You write that Obama is dealing with a city full of people “he doesn’t get.”

I think he’s the most anti-politician we’ve had in the White House perhaps since Dwight Eisenhower. He doesn’t have that same neediness that some politicians naturally have. He’s never needed validation from others. It’s not part of his DNA. It’s what made him so refreshing to a lot of people as a candidate, but if you don’t need it, you don’t know how others need it. I think he rolls his eyes at some of the things he needs to do: whether it’s the “theatre” of the job that he has admitted he’s not good at, or making phone calls or having one-on-one lunches with senators to show that you are listening.

Have any foreign leaders broken through?

The one foreign leader he has the best personal relationship with is German Chancellor Angela Merkel. When there was a financial crisis in Greece that threatened the broader economy, he and Merkel talked constantly, multiple times a week. They developed a good personal relationship, but the NSA scandal [in which Merkel’s cellphone was tapped] really hurt that. When it comes to relationships with world leaders, it’s the part of the job he was looking forward to the most—and it’s been one of the most disappointing.

An issue between the Canadian government and this administration has been the Keystone XL pipeline. Where do you think the President stands?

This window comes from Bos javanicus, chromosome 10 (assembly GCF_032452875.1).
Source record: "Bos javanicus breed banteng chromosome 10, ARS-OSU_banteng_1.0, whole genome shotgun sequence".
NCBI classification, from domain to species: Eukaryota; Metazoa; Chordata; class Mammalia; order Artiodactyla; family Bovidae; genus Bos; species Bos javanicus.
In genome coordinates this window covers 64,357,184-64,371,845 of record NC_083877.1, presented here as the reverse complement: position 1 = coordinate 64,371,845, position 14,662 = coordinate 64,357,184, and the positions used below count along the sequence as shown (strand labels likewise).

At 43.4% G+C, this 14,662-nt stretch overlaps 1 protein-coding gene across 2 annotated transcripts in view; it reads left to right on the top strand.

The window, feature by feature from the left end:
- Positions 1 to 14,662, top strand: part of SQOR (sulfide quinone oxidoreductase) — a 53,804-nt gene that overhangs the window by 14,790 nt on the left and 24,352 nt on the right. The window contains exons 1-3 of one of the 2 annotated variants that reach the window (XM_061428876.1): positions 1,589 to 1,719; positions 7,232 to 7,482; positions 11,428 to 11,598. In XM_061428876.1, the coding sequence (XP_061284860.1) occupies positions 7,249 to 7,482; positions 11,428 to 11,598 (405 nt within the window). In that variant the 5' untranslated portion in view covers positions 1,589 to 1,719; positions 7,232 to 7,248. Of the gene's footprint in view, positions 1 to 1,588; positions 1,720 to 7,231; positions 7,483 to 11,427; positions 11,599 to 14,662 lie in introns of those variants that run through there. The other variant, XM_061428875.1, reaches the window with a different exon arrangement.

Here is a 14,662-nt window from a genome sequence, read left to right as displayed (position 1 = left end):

He thinks it’s overly symbolic: not as bad for the environment as some people think, and not as big for the economy as others think. At this point it has become such an important symbolic issue to the environmental community and there is some guilt there with him.

Why guilt?

He feels like he has not made the progress on climate change he has wanted to make. In his first term, he picked health care over energy and climate. They tried to do both at the same time, but both weren’t possible. I think he felt a debt to the environmental community. So he talked about climate change in his second inaugural speech and is trying to fight for it now.

Republican leaders have said if the pipeline is not approved by the time the new Congress is seated in January, they will pass legislation to authorize it. Will the President veto it?

I can’t imagine it. If it’s part of some other bill he needs to sign into law, I fully envision him signing it. I think it’ll be something Republicans will try to do early.

What do you see coming in the next two years, with Republicans in control of both houses of Congress? Pure gridlock, or can they make deals?

I think the President feels a sense of freedom that he didn’t have before. He spent an entire six years in Washington having to protect House Democrats or Senate Democrats, capitulating to them. I think they will be open to more deal-making than people realize on issues like criminal justice reform, taxes, trade . . . but health care and immigration could bring back partisanship in a second.

You make a surprising comparison between Obama’s health care reform and Bush’s war in Iraq.

Both presidents had a crisis in their first year: Obama had the recession and Bush had 9/11. They both attacked the problem immediately: Obama with stimulus spending and Bush by invading Afghanistan. And then they both went a step further. President Bush talked about a pre-emptive strike to prevent another safe haven for terrorists. Obama said health care was an issue of fundamental economic security. But it created a polarized environment that coloured their entire presidencies.